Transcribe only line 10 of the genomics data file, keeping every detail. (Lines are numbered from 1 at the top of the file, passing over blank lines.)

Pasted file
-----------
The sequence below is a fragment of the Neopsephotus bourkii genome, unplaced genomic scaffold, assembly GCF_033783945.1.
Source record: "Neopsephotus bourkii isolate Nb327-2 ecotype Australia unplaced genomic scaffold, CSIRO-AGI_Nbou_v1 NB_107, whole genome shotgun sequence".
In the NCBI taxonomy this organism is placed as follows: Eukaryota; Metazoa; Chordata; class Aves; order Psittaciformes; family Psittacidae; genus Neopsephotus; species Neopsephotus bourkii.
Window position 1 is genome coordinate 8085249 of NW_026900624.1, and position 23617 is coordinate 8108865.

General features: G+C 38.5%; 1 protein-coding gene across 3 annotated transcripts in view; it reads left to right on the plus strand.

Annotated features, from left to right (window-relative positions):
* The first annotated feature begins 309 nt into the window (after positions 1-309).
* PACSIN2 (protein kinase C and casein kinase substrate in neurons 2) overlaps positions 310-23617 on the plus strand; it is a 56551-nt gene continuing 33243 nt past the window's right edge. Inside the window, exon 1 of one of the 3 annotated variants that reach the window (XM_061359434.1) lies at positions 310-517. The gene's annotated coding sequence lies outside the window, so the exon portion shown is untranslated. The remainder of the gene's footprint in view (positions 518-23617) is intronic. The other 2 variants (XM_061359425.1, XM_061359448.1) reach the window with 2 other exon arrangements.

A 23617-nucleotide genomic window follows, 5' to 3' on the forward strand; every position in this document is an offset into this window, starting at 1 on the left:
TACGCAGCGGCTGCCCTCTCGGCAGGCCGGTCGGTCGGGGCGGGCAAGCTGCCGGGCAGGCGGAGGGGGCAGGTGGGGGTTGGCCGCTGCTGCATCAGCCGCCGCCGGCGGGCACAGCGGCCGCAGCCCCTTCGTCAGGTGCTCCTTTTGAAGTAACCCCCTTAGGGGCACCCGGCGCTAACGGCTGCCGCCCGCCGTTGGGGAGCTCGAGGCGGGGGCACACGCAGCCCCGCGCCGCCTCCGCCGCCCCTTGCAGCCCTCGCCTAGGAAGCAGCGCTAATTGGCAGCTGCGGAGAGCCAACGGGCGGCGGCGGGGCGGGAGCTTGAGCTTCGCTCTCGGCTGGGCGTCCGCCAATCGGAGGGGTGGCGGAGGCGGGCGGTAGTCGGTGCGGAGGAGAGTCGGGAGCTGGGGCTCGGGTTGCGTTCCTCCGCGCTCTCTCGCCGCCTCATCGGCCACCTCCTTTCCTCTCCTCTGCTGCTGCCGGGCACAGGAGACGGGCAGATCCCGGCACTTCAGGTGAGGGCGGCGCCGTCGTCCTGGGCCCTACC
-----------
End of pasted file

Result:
TACGCAGCGGCTGCCCTCTCGGCAGGCCGGTCGGTCGGGGCGGGCAAGCTGCCGGGCAGGCGGAGGGGGCAGGTGGGGGTTGGCCGCTGCTGCATCAGCCGCCGCCGGCGGGCACAGCGGCCGCAGCCCCTTCGTCAGGTGCTCCTTTTGAAGTAACCCCCTTAGGGGCACCCGGCGCTAACGGCTGCCGCCCGCCGTTGGGGAGCTCGAGGCGGGGGCACACGCAGCCCCGCGCCGCCTCCGCCGCCCCTTGCAGCCCTCGCCTAGGAAGCAGCGCTAATTGGCAGCTGCGGAGAGCCAACGGGCGGCGGCGGGGCGGGAGCTTGAGCTTCGCTCTCGGCTGGGCGTCCGCCAATCGGAGGGGTGGCGGAGGCGGGCGGTAGTCGGTGCGGAGGAGAGTCGGGAGCTGGGGCTCGGGTTGCGTTCCTCCGCGCTCTCTCGCCGCCTCATCGGCCACCTCCTTTCCTCTCCTCTGCTGCTGCCGGGCACAGGAGACGGGCAGATCCCGGCACTTCAGGTGAGGGCGGCGCCGTCGTCCTGGGCCCTACC